The role of social capital and acculturation in healthcare access : the case of Hispanics in Missouri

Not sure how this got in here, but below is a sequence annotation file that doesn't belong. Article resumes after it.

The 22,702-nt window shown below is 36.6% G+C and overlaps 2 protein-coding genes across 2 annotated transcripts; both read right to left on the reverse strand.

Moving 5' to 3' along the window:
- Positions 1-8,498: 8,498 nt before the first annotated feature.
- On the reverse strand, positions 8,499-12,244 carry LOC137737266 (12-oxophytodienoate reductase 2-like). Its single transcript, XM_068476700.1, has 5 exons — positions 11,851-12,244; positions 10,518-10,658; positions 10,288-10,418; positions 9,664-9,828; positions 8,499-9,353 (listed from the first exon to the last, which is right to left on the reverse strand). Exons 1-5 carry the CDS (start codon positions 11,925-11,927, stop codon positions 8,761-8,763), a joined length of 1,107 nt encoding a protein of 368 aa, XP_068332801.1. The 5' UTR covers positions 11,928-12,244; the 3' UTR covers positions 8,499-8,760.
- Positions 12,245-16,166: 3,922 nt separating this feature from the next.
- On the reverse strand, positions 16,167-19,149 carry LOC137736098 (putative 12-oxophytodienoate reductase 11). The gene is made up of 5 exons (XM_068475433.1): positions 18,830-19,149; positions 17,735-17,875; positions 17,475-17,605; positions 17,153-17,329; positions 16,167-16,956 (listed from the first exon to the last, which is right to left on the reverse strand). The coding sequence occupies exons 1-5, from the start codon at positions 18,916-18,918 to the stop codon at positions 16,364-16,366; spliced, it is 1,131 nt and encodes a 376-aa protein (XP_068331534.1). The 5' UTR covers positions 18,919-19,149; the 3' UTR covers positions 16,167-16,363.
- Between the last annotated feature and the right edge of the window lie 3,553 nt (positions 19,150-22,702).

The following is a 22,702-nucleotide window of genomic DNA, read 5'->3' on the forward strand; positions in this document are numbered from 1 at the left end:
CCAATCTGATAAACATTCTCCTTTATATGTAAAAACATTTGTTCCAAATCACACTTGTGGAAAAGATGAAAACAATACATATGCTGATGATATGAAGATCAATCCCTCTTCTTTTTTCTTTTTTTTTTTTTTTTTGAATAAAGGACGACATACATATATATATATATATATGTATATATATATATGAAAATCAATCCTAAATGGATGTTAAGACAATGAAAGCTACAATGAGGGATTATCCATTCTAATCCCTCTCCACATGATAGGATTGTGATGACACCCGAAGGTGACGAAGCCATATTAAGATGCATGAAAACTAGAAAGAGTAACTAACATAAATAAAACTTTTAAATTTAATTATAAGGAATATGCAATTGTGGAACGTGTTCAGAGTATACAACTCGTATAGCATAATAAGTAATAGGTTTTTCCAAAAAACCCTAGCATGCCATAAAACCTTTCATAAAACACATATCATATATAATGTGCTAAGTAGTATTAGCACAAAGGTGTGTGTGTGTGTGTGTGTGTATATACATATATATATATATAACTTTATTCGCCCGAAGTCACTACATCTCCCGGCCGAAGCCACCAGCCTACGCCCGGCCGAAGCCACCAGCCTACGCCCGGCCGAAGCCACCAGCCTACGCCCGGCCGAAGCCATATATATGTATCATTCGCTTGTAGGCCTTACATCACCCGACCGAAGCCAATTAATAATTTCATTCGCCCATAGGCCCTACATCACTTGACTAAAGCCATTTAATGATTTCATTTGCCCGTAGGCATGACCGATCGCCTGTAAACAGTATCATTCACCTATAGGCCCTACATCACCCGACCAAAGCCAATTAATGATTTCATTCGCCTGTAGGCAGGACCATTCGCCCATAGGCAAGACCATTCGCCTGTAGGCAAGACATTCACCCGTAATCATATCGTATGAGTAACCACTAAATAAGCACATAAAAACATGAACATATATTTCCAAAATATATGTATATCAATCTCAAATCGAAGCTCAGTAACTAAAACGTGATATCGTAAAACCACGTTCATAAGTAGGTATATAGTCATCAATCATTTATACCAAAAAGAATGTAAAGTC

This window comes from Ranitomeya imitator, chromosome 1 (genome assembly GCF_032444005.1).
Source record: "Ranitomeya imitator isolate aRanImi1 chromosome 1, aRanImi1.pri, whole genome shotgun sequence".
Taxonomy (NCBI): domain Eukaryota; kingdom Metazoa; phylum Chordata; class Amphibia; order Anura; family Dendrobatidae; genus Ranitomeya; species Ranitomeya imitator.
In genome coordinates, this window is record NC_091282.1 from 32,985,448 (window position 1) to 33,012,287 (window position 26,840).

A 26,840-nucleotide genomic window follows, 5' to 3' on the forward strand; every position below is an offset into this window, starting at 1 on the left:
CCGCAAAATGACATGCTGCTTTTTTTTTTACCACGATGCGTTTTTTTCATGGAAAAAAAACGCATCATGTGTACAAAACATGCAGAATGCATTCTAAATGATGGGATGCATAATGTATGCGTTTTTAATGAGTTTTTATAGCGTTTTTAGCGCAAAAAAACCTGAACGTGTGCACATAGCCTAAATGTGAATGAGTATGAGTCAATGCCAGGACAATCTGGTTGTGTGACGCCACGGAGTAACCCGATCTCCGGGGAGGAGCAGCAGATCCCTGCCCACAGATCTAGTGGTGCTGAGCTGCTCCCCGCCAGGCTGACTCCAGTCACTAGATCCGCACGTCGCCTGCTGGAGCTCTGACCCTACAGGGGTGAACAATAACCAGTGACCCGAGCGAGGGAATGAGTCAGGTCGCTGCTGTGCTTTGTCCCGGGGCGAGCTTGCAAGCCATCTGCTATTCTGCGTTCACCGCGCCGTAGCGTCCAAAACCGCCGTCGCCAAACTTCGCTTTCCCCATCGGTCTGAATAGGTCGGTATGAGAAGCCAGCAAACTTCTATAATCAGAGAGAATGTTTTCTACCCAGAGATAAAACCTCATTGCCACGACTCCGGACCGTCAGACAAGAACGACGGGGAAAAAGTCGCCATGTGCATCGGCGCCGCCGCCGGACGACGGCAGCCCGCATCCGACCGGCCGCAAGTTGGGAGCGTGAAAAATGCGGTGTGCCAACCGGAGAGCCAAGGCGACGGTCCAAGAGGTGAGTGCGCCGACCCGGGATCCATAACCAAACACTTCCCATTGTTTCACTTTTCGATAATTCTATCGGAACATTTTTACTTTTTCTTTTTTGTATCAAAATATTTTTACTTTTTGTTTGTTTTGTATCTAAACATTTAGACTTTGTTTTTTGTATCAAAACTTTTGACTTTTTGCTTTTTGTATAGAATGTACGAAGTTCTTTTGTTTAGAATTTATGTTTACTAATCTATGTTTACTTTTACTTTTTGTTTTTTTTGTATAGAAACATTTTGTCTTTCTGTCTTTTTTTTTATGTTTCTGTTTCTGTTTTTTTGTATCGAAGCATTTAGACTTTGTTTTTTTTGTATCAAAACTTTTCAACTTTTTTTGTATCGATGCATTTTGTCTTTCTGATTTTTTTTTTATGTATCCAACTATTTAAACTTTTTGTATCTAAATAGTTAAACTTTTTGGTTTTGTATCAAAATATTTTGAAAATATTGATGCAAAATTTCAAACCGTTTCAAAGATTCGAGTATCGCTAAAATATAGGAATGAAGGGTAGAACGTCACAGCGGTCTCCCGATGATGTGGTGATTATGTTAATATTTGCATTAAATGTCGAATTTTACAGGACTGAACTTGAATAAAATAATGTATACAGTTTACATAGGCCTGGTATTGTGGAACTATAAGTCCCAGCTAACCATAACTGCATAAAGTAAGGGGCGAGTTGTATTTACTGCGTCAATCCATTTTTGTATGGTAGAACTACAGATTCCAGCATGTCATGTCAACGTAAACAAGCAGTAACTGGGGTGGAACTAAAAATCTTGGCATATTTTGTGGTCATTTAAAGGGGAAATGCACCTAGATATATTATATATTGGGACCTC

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Hispanics are today the largest group with the lowest access to health care in the U.S. as measured by several studies that quantify rates of uninsured and percentages who lack a primary care physician (R. Andersen, Lewis, Giachello, Aday, & Chiu, 1981; R. M. Andersen, Giachello, & Aday, 1986; Balcazar, Grineski, & Collins, 2015; Fiscella, Franks, Doescher, & Saver, 2002; Gresenz, Rogowski, & Escarce, 2009; Livingston, 2009). In states like Missouri, where the Hispanic population growth is relatively recent, the issue is new (Haverluk & Trautman, 2008; Stepler & Brown, 2015). Although the percentage of Latinos in Missouri is still low - about 4% - what is noteworthy is the group’s population growth of 311% for the period 1990 to 2016 (U.S. Census Bureau, 2014b, 2014a). A theoretical analysis that applies Gramsci’s (2014) idea of cultural hegemony shows that structural barriers have been imposed over the years to restrict access to health care for Hispanics mainly through the intersection of federal healthcare and immigration legislation. A meta-analysis of 83 published studies further corroborate the structural barriers in place and identifies additional ones that apply to acculturation and social capital. Although acculturation has been measured by various studies that focus on Hispanics’ access to health care, overall, these usually fail to clearly explain and justify how and why they chose certain ways to operationalize such variable. In addition, social capital is practically neglected in this literature. Although there are studies that measure and discuss the importance of having social networks to access medical resources, almost no study uses the term social capital and even fewer measure or discuss it by subtypes. Data from a survey study conducted in the state of Missouri in 2014 is used as the basis of logistic regression analysis. The study further corroborates that there are structural barriers, but also finds that acculturation and social capital impact access for this population. In particular, I find that Hispanics in Missouri possess low levels of acculturation as it applies specifically to the American healthcare system. Two types of social capital are found to be significant but in opposite directions. Bonding social capital, which stems from strong relationships, is found to hinder access. This may be because many such tight networks may not be as connected to the Anglo portion of the American society that is better linked to resources. On the other hand, bridging social capital, which stems from weak relationships, is found to be an enabler of access. These results indicate that we need to go beyond just offering medical insurance to this group. In order for Hispanics to increase access to health care they need to be better acculturated to the American healthcare system, as well as need to be connected to the proper social networks that can enhance access.
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